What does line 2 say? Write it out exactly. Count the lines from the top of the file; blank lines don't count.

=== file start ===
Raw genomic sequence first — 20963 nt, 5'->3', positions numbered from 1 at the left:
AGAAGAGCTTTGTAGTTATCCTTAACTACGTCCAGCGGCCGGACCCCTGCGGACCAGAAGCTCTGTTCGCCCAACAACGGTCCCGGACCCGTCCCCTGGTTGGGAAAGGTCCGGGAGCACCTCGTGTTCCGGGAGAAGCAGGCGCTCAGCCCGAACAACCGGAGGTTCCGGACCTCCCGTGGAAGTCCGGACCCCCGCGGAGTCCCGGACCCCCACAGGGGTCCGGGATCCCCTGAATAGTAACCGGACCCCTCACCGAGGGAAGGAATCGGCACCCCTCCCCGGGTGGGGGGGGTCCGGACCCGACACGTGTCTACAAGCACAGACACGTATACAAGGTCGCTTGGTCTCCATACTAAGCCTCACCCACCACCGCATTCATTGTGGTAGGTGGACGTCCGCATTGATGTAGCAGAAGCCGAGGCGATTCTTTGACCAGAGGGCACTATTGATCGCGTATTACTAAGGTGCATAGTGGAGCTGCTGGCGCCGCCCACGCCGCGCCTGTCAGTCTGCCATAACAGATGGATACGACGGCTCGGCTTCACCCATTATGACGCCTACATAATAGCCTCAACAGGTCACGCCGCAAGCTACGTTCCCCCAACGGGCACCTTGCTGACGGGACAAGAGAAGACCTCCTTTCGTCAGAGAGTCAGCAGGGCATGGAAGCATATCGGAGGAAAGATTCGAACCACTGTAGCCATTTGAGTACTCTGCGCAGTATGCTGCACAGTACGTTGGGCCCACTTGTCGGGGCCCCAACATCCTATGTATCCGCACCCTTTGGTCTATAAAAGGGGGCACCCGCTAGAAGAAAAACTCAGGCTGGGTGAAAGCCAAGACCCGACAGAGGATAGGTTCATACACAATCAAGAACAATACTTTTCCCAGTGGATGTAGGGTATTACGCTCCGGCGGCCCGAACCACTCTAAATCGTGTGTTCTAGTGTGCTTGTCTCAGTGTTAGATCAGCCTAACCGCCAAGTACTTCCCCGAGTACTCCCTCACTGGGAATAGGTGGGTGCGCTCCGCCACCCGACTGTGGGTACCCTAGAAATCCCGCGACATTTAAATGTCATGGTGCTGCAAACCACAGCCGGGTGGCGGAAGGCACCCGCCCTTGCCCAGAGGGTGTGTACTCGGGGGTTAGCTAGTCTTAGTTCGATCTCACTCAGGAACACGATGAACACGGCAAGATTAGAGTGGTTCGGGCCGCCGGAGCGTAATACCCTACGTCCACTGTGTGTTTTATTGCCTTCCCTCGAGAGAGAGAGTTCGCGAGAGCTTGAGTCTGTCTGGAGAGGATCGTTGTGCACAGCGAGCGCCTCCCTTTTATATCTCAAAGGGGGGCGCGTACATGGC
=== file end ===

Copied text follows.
AGAAGAGCTTTGTAGTTATCCTTAACTACGTCCAGCGGCCGGACCCCTGCGGACCAGAAGCTCTGTTCGCCCAACAACGGTCCCGGACCCGTCCCCTGGTTGGGAAAGGTCCGGGAGCACCTCGTGTTCCGGGAGAAGCAGGCGCTCAGCCCGAACAACCGGAGGTTCCGGACCTCCCGTGGAAGTCCGGACCCCCGCGGAGTCCCGGACCCCCACAGGGGTCCGGGATCCCCTGAATAGTAACCGGACCCCTCACCGAGGGAAGGAATCGGCACCCCTCCCCGGGTGGGGGGGGTCCGGACCCGACACGTGTCTACAAGCACAGACACGTATACAAGGTCGCTTGGTCTCCATACTAAGCCTCACCCACCACCGCATTCATTGTGGTAGGTGGACGTCCGCATTGATGTAGCAGAAGCCGAGGCGATTCTTTGACCAGAGGGCACTATTGATCGCGTATTACTAAGGTGCATAGTGGAGCTGCTGGCGCCGCCCACGCCGCGCCTGTCAGTCTGCCATAACAGATGGATACGACGGCTCGGCTTCACCCATTATGACGCCTACATAATAGCCTCAACAGGTCACGCCGCAAGCTACGTTCCCCCAACGGGCACCTTGCTGACGGGACAAGAGAAGACCTCCTTTCGTCAGAGAGTCAGCAGGGCATGGAAGCATATCGGAGGAAAGATTCGAACCACTGTAGCCATTTGAGTACTCTGCGCAGTATGCTGCACAGTACGTTGGGCCCACTTGTCGGGGCCCCAACATCCTATGTATCCGCACCCTTTGGTCTATAAAAGGGGGCACCCGCTAGAAGAAAAACTCAGGCTGGGTGAAAGCCAAGACCCGACAGAGGATAGGTTCATACACAATCAAGAACAATACTTTTCCCAGTGGATGTAGGGTATTACGCTCCGGCGGCCCGAACCACTCTAAATCGTGTGTTCTAGTGTGCTTGTCTCAGTGTTAGATCAGCCTAACCGCCAAGTACTTCCCCGAGTACTCCCTCACTGGGAATAGGTGGGTGCGCTCCGCCACCCGACTGTGGGTACCCTAGAAATCCCGCGACATTTAAATGTCATGGTGCTGCAAACCACAGCCGGGTGGCGGAAGGCACCCGCCCTTGCCCAGAGGGTGTGTACTCGGGGGTTAGCTAGTCTTAGTTCGATCTCACTCAGGAACACGATGAACACGGCAAGATTAGAGTGGTTCGGGCCGCCGGAGCGTAATACCCTACGTCCACTGTGTGTTTTATTGCCTTCCCTCGAGAGAGAGAGTTCGCGAGAGCTTGAGTCTGTCTGGAGAGGATCGTTGTGCACAGCGAGCGCCTCCCTTTTATATCTCAAAGGGGGGCGCGTACATGGC